I chose this historical fiction trilogy that explores British officers’ experience with shell shock, later defined as PTSD, during WWI because in that war it was first identified by doctors. It mixes fictional and historical characters, most notably poets Sigfried Sasson and Wilfred Owen, and their stay at a military psychiatric hospital, Craiglockhart in Scotland. Like the other books I recommend, this trilogy details the effects of war on a soldier’s identity and masculinity (many at the time thought these shell-shocked soldiers were less than men for not having a stiff, upper lip and carrying on). And Barker does it…

This novel opens Barker’s extraordinary trilogy about World War I, based on accounts given by the soldiers themselves. Barker’s research gives the opening novel a wonderful authenticity and a look into the biographies of soldier-poet Siegfried Sassoon and eminent psychiatrist W. H. Rivers. Sassoon’s protest against the excesses and horrors of war that he witnessed land him in Craiglockart War Hospital as a shell-shocked patient of Dr. Rivers, who becomes more and more conflicted about sending such shell-shocked men back onto the battlefield after his “cures.” I found the novel to be a tale of fascinating history and psychological depth.…

This is another book about creativity, trauma, and the healing power of writing, but this time, the subjects are men. In this work of historical fiction, Barker explores the real experiences of the war poets Siegfried Sassoon and Wilfred Owen, and their psychotherapist WH Rivers. Barker gives us a nuanced look at male love and friendship within her exploration of a doctor working on the treatment of trauma, then described as ‘shell shock’ (today known as PTSD). 

From Eileen's list on managing mental suffering.

Siegfried Sassoon was a decorated war hero. His friend Robert Graves described Sassoon’s unswerving bravery in volunteering for the most dangerous raids as almost suicidal. But this homosexual son of the English Jewish merchant aristocracy achieved poetic note during the Great War through lyrics he wrote in protest against the war. He finally issued a public letter condemning the casual way in which leaders sent young men by their thousands to the slaughter for “end which I believe to be evil and unjust.” That was grounds for court-martial and execution by firing squad. In part thanks to Graves’ intervention to…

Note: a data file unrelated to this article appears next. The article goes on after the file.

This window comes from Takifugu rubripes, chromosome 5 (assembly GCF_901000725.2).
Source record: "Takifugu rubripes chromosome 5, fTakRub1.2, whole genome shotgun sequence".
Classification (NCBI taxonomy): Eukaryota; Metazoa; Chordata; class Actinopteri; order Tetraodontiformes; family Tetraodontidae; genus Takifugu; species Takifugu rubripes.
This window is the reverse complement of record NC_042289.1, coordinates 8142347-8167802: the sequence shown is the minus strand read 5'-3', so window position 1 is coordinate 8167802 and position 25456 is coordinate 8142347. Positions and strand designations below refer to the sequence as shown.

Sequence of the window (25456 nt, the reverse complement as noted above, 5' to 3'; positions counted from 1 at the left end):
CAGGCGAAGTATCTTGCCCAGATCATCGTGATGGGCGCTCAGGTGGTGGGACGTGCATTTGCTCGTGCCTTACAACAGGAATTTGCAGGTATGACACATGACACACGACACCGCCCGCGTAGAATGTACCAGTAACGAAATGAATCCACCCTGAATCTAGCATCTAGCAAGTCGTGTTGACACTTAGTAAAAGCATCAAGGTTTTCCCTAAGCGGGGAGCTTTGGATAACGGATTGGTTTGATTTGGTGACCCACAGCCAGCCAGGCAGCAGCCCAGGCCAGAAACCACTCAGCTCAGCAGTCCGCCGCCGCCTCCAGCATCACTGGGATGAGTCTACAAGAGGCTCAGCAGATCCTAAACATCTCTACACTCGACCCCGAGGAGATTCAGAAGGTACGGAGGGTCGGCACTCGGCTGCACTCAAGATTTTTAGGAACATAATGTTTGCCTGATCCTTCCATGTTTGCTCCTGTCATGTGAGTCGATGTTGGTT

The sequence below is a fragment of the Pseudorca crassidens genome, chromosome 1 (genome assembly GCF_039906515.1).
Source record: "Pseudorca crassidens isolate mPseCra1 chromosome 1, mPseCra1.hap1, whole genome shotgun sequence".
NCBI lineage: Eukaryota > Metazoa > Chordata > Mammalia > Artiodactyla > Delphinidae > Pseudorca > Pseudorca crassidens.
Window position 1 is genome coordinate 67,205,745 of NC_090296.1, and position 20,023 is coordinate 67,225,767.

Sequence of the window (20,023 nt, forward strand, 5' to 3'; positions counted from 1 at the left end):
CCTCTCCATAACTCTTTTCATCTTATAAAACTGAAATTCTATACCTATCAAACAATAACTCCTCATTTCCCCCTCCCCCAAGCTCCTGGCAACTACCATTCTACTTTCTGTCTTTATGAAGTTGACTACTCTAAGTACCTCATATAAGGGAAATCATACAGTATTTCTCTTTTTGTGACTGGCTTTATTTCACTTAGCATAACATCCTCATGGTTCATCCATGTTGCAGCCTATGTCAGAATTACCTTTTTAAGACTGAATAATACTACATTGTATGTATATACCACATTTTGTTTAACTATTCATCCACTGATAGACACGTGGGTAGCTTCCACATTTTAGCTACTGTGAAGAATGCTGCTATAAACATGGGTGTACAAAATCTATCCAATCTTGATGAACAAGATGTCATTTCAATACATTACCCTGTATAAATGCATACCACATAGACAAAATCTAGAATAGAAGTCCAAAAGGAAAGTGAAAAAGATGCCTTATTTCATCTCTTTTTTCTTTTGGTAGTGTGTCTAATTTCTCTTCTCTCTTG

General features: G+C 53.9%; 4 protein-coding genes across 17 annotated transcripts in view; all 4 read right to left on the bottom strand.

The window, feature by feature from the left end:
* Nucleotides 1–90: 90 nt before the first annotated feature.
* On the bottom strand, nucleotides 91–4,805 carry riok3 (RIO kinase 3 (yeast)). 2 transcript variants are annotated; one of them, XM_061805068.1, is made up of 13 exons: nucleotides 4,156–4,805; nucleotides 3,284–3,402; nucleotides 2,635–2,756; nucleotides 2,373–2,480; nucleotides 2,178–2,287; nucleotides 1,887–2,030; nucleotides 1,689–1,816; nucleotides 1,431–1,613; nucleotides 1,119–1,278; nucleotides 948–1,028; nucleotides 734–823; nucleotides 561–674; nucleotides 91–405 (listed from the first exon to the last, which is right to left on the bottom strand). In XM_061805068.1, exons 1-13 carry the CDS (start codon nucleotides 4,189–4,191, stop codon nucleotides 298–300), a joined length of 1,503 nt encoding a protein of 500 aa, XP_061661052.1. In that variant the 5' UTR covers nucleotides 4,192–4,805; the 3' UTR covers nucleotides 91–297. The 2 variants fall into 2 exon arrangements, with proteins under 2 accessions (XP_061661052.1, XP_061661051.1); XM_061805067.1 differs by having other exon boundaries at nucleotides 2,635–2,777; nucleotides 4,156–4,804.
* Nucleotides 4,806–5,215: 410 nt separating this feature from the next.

In all three novels Barker does a masterful job depicting the physical and psychological effects of war on human bodies and minds.  Real-life Doctor W. H. R. Rivers, a psychiatrist at Craiglockhart War Hospital in Scotland, is a character in all three.  Dr. Rivers was a pioneer in studying nerve regeneration and using talk therapy to unlock buried memories and help heal the shattered minds of soldiers suffering severe neurasthenia. Regeneration focuses on Dr. Rivers’ work with soldiers recovering from severe post-traumatic stress disorder. In the process the reader is introduced to the range of other therapies also being used…

From Mary's list on WW1 through multiple perspectives.